Stalking, harassment, threats during labor disputes up for debate in Pa. Senate

     Members of a local Ironworker union were arrested and charged with allegedly participating in 'acts of extortion, arson, destruction of property and assault' at the site of the the Chestnut Hill Friends Meetinghouse in Chestnut Hill (Bas Slabbers/for NewsWorks)

    Members of a local Ironworker union were arrested and charged with allegedly participating in 'acts of extortion, arson, destruction of property and assault' at the site of the the Chestnut Hill Friends Meetinghouse in Chestnut Hill (Bas Slabbers/for NewsWorks)

    A state proposal to change rules for unions involved in a labor dispute is on the fast track to becoming law. 

    Under state law, unions in Pennsylvania are allowed to harass, stalk, and threaten to use weapons of mass destruction if they’re involved in a labor dispute.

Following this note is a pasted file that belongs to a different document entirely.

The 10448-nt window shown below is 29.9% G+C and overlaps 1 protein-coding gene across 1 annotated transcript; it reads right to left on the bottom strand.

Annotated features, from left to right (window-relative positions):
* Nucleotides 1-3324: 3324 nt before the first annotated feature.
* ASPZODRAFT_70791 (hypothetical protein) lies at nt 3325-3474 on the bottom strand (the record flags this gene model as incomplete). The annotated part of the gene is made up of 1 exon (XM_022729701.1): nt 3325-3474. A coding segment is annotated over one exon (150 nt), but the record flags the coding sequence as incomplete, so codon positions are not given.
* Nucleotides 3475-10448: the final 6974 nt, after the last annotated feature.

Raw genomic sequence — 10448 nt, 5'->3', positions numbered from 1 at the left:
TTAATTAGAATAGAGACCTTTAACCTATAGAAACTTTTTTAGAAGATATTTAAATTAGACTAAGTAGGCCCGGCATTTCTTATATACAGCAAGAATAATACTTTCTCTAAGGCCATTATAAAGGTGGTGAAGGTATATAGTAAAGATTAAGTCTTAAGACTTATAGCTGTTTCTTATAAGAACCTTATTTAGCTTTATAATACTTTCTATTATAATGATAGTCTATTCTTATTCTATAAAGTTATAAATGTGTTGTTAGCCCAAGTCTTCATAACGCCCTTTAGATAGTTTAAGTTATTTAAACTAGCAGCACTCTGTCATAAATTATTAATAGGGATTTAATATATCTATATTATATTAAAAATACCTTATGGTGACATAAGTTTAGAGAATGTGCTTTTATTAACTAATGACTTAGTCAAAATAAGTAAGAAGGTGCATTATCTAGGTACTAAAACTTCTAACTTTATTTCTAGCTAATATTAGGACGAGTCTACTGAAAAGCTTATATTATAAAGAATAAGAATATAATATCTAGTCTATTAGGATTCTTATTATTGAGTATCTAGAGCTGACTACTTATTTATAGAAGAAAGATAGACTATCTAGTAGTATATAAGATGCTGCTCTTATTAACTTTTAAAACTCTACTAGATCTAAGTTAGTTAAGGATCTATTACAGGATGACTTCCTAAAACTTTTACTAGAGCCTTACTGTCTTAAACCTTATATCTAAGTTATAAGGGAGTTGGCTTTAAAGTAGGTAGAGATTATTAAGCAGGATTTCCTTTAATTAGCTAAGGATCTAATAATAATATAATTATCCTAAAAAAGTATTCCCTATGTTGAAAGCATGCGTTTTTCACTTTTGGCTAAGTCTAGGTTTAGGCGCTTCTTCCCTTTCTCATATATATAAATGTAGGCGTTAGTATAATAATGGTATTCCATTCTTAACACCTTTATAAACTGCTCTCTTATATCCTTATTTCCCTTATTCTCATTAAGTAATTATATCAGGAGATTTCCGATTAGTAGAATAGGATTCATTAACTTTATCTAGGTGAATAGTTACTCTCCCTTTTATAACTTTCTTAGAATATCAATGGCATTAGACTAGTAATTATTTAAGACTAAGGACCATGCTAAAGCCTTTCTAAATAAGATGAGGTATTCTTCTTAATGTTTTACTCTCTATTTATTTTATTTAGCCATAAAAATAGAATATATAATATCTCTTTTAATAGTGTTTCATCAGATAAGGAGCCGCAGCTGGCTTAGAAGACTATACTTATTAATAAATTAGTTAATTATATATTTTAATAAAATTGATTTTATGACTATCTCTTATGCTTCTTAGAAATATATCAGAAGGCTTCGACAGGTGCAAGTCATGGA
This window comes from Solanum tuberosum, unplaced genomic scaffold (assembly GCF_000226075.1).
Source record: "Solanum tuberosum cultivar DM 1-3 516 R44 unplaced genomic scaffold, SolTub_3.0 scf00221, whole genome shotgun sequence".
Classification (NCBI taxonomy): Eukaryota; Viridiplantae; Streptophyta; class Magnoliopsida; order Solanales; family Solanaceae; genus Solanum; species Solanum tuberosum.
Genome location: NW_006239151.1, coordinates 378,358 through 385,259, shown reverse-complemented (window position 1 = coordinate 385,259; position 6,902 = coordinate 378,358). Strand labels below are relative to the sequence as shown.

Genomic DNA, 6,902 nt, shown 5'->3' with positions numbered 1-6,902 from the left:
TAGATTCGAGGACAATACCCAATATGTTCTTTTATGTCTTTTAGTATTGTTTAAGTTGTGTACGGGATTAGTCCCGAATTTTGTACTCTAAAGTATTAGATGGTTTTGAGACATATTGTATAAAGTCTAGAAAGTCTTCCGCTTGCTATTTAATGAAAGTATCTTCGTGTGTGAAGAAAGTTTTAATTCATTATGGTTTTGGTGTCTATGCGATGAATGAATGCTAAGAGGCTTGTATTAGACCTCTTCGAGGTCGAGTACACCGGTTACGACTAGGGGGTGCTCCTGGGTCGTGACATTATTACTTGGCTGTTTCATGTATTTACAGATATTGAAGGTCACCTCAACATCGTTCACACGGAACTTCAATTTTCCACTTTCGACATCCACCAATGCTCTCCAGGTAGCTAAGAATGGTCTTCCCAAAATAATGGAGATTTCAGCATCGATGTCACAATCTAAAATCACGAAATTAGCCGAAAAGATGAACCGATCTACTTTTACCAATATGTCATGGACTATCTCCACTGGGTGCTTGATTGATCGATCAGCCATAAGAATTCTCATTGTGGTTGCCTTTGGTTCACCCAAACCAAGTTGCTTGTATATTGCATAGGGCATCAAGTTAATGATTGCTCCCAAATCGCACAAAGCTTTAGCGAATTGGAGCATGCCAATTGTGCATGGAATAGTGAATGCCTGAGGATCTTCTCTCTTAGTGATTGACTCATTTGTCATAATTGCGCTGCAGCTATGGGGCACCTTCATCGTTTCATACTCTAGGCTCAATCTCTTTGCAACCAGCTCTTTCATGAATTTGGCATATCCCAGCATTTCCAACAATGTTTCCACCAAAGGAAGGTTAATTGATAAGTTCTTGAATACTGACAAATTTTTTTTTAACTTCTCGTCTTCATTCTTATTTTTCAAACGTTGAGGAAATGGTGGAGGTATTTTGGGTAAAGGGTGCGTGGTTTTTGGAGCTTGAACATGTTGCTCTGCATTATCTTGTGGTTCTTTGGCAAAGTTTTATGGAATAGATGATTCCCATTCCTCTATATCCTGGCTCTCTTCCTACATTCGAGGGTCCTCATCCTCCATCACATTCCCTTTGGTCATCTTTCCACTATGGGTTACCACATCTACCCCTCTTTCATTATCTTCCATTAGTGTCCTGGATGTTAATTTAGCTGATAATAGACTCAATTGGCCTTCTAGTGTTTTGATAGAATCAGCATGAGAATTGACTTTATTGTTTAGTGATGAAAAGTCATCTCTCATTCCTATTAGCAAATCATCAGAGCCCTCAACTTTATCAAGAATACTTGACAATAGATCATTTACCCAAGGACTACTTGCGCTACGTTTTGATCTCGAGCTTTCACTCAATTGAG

Legislation that started as an effort to end that exemption now just kind of massages it.

     

    A Senate committee has approved changes to allow stalking and harassment if it is used in the pursuit of constitutionally-protected or legally-protected activity. Threats to use weapons of mass destruction would be the only thing explicitly not allowed, even by unions challenging an employer.

    Democratic state Senator Daylin Leach of Montgomery County said the measure strikes a balance.

    “A few people who emailed me said, ‘Oh we’ve got to pass this to stop unions from intimidating people,’ and I just want to clear that – this bill stops inappropriate conduct on both the part of unions and management.”

    Business groups have supported the measure, but a labor leader had objected that ending unions’ exemption would expose them to lawsuits for engaging in conduct legal under the Federal Labor Law.

    But supporters said the exemption allowing harassment and related offenses could give rise to behavior that’s actually criminal.

    The measure is expected to get final votes in the Senate and House by the end of next week.

    It comes in the wake of a federal indictment of a Philadelphia union that allegedly set fire to a building site to force a contractor to hire union workers.

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